We get asked the question, “do you have a sandbox cluster we can play around in?”, by admins and potential clients looking to get a feel for managing a DRBD/Pacemaker cluster fairly often. Instead of spinning up some cloud instances and doling out access, we decided it would be better for our potential clients to be able to see how it all works in their actual environment. Ansible seemed like the best way to create a “one size fits all” solution for deploying such clusters into an unknown environment, and after a few days hacking together a playbook, it proved to be a good choice.
The end result was an Ansible playbook that can deploy a few different cluster configurations onto a pair of nodes in any environment. The playbook prompts the user for some inputs that will specify which type of cluster to deploy, which LINBIT contract to register the target nodes with, and which credentials to use for said registration; all of which could be set in your inventory file or passed via extra arguments on the command line to avoid prompting. After the playbook runs, you’re left with an initialized DRBD device and Pacemaker cluster at the very least, or a full blown HA cluster serving out either iSCSI or NFS (expect more later) that you can test with until your heart’s content.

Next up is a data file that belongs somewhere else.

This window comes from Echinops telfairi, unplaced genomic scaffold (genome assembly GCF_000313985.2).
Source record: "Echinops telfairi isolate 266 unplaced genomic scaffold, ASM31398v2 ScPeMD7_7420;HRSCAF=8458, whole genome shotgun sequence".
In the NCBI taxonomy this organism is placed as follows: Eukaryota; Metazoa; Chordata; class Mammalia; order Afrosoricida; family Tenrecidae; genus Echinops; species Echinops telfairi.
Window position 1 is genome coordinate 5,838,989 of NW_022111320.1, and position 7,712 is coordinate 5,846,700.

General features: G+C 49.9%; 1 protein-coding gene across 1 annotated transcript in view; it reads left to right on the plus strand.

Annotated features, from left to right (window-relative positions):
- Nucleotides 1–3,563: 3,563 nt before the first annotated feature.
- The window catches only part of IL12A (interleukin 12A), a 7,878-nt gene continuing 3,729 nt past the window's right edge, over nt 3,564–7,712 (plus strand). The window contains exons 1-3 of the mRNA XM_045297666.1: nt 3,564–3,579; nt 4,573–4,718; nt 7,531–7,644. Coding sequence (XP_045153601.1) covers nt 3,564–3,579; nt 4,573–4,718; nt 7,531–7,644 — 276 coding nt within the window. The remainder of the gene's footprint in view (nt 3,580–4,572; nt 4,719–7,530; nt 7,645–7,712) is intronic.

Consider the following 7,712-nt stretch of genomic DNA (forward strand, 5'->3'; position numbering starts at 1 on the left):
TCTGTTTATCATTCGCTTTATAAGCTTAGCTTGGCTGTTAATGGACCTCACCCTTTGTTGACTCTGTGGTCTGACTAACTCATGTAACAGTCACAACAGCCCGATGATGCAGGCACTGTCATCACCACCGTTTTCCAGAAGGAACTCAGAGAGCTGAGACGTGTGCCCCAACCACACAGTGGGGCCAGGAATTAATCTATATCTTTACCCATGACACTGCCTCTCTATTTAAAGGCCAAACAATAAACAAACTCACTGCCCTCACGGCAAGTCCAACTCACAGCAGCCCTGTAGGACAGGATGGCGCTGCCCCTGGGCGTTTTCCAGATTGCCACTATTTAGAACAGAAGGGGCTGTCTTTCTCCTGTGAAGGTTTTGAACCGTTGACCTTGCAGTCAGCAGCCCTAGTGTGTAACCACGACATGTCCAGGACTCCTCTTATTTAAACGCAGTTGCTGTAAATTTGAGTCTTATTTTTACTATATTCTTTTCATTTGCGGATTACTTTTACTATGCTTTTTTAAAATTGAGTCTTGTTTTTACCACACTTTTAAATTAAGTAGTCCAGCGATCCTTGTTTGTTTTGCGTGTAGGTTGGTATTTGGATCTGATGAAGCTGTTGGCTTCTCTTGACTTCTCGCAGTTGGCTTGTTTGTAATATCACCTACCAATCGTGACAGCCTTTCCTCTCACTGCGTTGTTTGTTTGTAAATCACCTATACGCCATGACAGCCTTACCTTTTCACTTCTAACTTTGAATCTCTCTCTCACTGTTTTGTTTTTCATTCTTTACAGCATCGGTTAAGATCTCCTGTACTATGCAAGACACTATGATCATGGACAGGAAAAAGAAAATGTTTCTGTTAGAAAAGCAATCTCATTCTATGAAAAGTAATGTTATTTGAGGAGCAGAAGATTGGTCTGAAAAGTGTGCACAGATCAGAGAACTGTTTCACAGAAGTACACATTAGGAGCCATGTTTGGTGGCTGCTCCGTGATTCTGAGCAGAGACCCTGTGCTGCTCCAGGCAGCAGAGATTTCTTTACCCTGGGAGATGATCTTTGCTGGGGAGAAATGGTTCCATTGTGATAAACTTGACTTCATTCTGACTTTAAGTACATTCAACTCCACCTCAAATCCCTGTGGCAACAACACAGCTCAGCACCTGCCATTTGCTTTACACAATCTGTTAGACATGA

You can find directions and my Ansible playbook’s repo on GitHub.
LINBIT Solution Simplifies HA and DR for ActiveMQ
BEAVERTON, Ore., Dec. 6, 2017 — LINBIT, a leader in open source High Availability (HA), Software Defined Storage (SDS), Disaster Recovery (DR) and the force behind the DRBD software, today announced that it is bringing disaster recovery capabilities to Apache ActiveMQ™, the most popular open source messaging and Enterprise Integration Pattern (EIP) server software.
The LINBIT solution simplifies HA and DR for ActiveMQ because it does not require a clustered file system or shared database, a common requirement in current HA/DR implementations.
“Reliable communication in a distributed environment is a critical part of modern IT systems,” said Philipp Reisner, CEO of LINBIT. “LINBIT DR for ActiveMQ reduces cost and complexity for data centers and mitigates the risk often seen with SAN, clustered file systems, or shared databases.”